The Health Canada (HC) and Public Health Agency of Canada (PHAC) Research Ethics Board (REB) provides support and independent ethics review for all proposed and ongoing research involving humans conducted under the auspices of the Department or Agency, to help ensure the highest ethical standards are being met, and that the greatest protection is provided to participants. The REB reviews applications in accordance with the considerations set out in the Tri-Council Policy Statement: Ethical Conduct for Research Involving Humans (TCPS 2) as the minimum standard. The REB is also guided by relevant federal laws and regulations, such as the Privacy Act and clinical trial regulations, where applicable.

The REB reports to the Deputy Minister of Health and the President of PHAC, who jointly appoint REB members, approve REB procedures, and authorize research to be initiated or terminated. The REB makes recommendations to the Deputy Minister and President (through their delegated Decisional Authorities) as to whether research projects should be approved, rejected, modified, or terminated. The REB also provides ethical oversight of all approved research throughout the duration of the project. Finally, the REB serves various educational functions for Department and Agency managers and researchers.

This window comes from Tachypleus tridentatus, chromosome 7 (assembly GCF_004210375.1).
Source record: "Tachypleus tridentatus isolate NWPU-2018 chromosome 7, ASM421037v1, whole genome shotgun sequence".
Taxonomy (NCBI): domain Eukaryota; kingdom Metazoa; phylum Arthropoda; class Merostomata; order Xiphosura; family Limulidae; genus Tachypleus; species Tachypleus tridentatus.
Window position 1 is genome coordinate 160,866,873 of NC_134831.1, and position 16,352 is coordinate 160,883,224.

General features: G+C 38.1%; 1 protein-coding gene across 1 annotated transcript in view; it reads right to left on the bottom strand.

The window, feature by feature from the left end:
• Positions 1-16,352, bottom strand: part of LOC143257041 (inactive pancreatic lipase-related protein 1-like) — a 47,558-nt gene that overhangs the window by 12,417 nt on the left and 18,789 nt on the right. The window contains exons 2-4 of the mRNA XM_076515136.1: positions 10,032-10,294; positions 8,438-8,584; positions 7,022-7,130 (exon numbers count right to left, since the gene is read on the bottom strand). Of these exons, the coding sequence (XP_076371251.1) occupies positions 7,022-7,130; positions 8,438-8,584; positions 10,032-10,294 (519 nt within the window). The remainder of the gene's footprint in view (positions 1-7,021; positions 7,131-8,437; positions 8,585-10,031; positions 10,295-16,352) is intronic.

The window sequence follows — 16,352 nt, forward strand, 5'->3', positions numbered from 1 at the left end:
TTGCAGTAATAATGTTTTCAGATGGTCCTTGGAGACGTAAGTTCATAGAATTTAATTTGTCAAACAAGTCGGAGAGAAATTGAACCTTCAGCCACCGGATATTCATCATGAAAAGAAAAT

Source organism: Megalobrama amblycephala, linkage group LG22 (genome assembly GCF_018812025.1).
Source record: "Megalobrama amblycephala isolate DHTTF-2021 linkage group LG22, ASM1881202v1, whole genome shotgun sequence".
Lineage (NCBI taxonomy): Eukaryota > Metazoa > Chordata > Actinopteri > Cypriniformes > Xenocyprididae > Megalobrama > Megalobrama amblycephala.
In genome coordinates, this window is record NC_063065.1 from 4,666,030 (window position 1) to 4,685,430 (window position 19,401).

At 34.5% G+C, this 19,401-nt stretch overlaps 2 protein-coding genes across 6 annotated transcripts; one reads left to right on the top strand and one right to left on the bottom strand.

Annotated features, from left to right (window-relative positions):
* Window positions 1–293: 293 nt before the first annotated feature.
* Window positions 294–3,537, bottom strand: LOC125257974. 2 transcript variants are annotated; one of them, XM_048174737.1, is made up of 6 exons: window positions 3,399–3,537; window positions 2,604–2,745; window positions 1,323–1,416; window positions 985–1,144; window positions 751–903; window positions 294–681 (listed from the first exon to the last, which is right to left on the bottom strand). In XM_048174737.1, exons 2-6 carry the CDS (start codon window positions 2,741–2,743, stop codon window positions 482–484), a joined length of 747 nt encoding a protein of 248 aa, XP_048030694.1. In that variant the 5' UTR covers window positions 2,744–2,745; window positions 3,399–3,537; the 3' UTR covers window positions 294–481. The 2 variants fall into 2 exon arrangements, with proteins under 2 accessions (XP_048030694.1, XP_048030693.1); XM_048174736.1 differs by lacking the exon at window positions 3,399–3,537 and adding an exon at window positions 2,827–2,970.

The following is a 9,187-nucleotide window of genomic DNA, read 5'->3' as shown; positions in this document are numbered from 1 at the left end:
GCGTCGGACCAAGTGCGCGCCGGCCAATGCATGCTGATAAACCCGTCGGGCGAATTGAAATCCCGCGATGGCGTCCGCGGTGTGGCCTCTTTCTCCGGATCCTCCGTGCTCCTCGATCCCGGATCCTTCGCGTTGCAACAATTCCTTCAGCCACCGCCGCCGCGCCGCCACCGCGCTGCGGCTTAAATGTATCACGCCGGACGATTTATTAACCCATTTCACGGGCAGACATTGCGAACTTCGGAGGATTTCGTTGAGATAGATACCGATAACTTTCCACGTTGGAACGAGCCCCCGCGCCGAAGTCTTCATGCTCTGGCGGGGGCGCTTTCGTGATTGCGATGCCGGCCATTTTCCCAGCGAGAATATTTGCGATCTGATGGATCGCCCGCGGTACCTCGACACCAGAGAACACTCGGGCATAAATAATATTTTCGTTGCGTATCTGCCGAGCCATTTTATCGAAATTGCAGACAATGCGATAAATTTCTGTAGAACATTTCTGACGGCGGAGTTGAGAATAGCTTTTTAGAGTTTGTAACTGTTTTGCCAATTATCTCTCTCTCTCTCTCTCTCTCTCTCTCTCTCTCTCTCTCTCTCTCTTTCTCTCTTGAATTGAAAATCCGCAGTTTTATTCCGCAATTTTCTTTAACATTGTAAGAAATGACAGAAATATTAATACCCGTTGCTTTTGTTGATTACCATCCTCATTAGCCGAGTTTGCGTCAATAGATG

The REB is responsible for the ethics review of all research involving humans that is:

The REB may also review research involving humans that is funded through grants and contributions from the Department or Agency.

The REB is supported by a Secretariat that manages its operations and administers the REB review process. The Secretariat works closely with REB members and applicants to ensure a quality and timely review of all research proposals received for ethics review. The Secretariat is based at Health Canada within the Strategic Policy Branch (Science Policy Directorate).

In the case of applications from PHAC researchers, the REB Secretariat collaborates with the PHAC Office of the Chief Science Officer which administers its approval process and provides additional advice to applicants. The REB Secretariat and the PHAC Office of the Chief Science Officer also work closely together on policies, procedures and guidance related to the REB.

REB meetings and reviews

The Research Ethics Board (REB) meets as required to conduct full board reviews by videoconference. A minimum of five members is required for quorum (one member each with expertise in ethics and in law, one community member, and two researcher members). All REB members also attend delegated review meetings on a rotating basis. Delegated review meetings are held weekly by videoconference (bi-weekly in July and August) and are attended by the Chair (or Deputy Chair) and one other REB member.